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Angelo Basic GIS Coverages
Authors: Collin Bode, William Dietrich, Mary Power
Projection: UTM, zone 10, datum NAD83.
GIS file format: ESRI Shapefile for vector, ESRI arcinfo binary GRID format for raster.
Data Sources: National Center for Airborne Laser Mapping (NCALM, http://ncalm.berkeley.edu): Lidar DEM of the South Fork Eel watershed at Angelo reserve was created by NCALM.
This data is new and still is being post processed. The dem is extremely high quality (1m resolution). California Spatial Information Library (CASIL, http://gis.ca.gov): public and federal datasets, including USGS drg, doqq, and blue-line datasets.
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Eel River Flipchart
Authors: Collin Bode, Mary Power
This is a 34 page flipchart of the Angelo Reserve. Each page is an 8.5x11 map of a river segment. The maps show the location of the highest accumulated streamflow (using DEM) as the river, even though the channel is wider, and use the vegetative canopy DEM colored by vegetation height. Note the decision to use canopy instead of the traditional bare-earth is to provide visual references while out in the field. Bare-earth provides little help when maps are zoomed in this close. Laminated versions will be availible at the ACCR Science Center to be used during field sampling. Sampling sites can be drawn directly on the maps with a sharpie then removed later using alcohol. Marked up maps are to be either copied using the xerox machine, or scanned. Scanned versions can be sent to Collin Bode to convert the points into a GIS coverage.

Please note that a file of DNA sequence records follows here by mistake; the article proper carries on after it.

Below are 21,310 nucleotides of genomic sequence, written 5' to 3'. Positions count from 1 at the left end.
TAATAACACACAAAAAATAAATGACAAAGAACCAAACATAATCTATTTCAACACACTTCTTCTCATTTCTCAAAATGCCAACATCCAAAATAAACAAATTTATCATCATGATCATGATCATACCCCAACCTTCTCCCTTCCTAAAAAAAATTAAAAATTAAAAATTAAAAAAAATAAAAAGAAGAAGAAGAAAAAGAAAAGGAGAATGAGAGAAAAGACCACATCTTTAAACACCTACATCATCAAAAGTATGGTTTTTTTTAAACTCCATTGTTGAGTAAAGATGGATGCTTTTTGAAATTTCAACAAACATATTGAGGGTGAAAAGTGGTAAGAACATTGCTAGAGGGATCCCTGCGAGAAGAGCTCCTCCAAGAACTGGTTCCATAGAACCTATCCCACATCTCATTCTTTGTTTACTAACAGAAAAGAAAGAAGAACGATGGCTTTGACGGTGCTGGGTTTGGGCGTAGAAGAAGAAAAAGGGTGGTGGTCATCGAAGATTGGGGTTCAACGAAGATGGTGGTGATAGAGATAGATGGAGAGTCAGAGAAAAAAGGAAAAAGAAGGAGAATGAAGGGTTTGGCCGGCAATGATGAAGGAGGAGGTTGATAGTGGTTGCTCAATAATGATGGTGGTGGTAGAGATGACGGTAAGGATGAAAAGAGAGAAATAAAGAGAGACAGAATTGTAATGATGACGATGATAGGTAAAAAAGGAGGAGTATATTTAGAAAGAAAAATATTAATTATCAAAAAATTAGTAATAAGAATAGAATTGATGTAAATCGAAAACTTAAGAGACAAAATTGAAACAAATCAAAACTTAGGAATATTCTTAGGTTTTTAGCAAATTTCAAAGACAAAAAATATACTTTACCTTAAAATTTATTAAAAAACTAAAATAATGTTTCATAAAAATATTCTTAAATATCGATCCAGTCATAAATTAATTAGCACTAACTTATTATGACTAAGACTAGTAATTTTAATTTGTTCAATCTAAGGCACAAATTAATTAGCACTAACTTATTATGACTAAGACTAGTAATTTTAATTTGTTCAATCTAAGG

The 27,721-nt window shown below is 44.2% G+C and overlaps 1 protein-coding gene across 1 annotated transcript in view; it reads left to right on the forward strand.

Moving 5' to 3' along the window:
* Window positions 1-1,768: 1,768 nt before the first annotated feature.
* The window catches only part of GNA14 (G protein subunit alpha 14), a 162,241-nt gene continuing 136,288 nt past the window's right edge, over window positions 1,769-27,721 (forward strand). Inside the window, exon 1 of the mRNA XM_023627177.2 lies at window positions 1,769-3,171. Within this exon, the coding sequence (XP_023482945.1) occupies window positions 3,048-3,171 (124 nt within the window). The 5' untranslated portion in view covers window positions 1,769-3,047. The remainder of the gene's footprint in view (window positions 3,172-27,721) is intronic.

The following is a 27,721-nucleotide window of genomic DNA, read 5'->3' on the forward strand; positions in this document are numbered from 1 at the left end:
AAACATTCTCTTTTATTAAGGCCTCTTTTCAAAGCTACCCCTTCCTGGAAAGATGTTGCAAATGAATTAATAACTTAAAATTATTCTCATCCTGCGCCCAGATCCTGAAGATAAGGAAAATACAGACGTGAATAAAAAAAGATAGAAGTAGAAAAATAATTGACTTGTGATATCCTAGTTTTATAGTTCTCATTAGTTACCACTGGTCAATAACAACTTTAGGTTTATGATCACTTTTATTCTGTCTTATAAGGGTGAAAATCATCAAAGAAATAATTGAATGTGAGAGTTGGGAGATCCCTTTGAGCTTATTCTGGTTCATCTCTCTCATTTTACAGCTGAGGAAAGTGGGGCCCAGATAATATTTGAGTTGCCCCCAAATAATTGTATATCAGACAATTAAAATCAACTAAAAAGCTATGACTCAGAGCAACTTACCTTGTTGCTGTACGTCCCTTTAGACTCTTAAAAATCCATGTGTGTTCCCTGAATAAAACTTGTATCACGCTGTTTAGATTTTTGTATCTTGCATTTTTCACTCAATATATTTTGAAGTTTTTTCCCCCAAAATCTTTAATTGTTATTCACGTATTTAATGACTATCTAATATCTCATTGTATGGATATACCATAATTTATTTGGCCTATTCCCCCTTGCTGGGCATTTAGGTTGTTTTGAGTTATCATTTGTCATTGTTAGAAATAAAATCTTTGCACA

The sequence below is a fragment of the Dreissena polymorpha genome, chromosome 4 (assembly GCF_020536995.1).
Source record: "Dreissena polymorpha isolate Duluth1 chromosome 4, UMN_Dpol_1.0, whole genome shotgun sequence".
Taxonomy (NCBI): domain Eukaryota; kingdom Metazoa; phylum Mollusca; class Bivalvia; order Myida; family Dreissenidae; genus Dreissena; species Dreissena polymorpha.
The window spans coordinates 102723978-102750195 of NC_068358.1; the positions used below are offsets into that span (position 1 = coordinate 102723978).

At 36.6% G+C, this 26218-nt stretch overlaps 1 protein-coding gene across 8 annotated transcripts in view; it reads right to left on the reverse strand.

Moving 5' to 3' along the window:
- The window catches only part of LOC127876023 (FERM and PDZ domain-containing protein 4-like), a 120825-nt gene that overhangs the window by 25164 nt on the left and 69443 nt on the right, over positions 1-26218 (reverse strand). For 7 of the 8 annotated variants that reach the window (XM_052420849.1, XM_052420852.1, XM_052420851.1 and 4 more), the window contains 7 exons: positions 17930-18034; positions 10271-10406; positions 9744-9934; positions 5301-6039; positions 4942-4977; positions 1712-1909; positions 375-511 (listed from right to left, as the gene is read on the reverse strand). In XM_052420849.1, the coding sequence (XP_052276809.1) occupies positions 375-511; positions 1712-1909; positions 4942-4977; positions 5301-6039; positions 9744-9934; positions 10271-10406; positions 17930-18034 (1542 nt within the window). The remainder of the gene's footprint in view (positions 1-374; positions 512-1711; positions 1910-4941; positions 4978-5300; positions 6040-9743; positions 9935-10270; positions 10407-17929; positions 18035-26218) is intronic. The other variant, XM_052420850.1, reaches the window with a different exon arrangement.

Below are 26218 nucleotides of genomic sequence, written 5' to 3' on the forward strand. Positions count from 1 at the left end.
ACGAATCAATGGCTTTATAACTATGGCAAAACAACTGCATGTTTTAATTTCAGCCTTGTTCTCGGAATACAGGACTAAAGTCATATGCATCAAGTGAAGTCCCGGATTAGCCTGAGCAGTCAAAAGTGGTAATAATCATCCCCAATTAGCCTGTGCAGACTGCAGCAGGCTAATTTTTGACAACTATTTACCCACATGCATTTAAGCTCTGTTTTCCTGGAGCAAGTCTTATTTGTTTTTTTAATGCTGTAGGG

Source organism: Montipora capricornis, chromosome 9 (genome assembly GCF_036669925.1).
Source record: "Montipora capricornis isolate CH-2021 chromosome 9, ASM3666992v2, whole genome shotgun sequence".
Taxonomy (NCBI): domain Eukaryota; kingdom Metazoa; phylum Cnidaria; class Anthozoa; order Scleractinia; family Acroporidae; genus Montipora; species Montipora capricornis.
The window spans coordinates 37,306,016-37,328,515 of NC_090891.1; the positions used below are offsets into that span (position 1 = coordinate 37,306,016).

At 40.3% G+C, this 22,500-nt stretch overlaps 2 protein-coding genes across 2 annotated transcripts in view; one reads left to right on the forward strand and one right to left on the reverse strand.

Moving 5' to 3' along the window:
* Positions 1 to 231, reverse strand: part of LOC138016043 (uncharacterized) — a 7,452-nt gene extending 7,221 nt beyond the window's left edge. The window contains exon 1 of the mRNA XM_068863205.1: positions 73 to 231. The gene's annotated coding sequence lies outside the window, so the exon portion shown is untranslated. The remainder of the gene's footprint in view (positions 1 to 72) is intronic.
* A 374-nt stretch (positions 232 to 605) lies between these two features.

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Eel River Steelhead Study
Authors: Mary Power
Throughout the world, historically large populations of native anadromous salmonids are in severe decline or extinct. In the United States alone, twenty-six Evolutionarily Significant Units of Pacific salmonid are currently threatened or endangered. These declines are most commonly attributed to degradation of spawning and rearing habitat resulting from increased loading of fine sediments. Although excessive loading of fine sediments into rivers is well known to degrade salmonid spawning habitat, its effects on the demographically critical rearing juveniles have been unclear. We experimentally manipulated fine bed sediment in a northern California river and examined responses of a juvenile salmonid. Increasing concentrations of deposited fine sediment decreased growth and survival of juvenile steelhead trout. These declines resulted from a shift in invertebrates toward burrowing taxa unavailable as prey and from increased steelhead activity and injury at higher levels of fine sediment. The relationship between deposited fine sediment and juvenile steelhead growth is linear. This suggests that there is no threshold below which exacerbation of fine sediment delivery and storage in gravel bedded rivers will be harmless, but also that any reduction will produce immediate benefits for salmonid restoration.